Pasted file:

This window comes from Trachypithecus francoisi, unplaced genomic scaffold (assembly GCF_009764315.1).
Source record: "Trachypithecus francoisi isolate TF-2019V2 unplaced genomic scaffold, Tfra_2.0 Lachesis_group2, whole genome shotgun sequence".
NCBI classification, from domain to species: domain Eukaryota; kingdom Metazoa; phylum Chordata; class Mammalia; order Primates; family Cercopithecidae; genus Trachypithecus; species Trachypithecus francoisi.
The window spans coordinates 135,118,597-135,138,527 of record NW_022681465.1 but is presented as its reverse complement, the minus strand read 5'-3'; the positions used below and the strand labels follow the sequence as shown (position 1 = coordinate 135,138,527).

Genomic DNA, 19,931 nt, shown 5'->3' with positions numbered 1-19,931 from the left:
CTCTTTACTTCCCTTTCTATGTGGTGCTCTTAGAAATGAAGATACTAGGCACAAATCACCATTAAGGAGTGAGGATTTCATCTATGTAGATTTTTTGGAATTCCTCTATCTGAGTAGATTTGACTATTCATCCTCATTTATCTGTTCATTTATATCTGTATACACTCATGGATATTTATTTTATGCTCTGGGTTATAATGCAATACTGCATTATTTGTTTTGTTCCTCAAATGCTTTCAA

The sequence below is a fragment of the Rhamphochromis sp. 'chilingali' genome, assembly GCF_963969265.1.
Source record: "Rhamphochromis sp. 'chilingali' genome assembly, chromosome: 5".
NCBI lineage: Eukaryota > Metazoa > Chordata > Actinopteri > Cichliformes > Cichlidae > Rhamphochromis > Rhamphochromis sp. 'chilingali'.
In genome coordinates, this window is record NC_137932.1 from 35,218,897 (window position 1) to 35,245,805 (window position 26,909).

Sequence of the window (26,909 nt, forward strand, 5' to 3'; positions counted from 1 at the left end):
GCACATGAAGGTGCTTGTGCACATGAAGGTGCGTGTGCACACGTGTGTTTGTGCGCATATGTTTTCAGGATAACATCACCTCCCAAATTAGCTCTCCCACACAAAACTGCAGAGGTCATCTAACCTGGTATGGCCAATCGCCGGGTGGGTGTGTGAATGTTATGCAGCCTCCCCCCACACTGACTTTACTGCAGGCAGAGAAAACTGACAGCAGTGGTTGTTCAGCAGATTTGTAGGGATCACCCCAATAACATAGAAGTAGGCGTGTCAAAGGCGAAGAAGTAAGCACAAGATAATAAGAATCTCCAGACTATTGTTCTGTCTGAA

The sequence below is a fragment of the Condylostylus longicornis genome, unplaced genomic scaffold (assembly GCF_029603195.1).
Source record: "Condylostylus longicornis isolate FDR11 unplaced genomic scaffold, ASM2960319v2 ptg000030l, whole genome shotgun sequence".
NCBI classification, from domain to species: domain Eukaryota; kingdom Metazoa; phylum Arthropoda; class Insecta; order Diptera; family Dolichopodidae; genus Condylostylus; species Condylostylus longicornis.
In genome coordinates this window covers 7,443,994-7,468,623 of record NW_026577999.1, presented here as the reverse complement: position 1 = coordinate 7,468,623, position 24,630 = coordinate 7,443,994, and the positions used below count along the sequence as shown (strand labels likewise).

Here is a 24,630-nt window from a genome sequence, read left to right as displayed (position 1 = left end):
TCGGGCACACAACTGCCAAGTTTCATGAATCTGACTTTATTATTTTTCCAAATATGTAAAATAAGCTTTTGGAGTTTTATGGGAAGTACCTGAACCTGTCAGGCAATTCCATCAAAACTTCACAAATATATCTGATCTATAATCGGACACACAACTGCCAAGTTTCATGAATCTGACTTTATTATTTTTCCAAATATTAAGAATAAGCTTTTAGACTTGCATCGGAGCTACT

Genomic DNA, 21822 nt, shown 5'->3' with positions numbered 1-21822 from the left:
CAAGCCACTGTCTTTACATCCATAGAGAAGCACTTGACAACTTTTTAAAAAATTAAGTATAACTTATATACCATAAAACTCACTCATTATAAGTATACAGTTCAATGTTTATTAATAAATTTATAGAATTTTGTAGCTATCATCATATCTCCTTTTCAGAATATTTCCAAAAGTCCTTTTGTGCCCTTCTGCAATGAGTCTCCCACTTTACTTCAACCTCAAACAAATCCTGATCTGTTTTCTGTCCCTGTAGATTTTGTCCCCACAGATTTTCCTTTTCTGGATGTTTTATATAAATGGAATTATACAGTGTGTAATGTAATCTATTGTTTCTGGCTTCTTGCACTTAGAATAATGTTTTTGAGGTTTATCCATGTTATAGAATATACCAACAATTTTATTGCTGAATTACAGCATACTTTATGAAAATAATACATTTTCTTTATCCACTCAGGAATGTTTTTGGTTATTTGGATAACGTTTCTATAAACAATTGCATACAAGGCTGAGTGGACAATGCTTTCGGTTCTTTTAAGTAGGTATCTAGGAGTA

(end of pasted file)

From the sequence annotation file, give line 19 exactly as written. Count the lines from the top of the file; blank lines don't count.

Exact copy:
Genomic DNA, 21822 nt, shown 5'->3' with positions numbered 1-21822 from the left: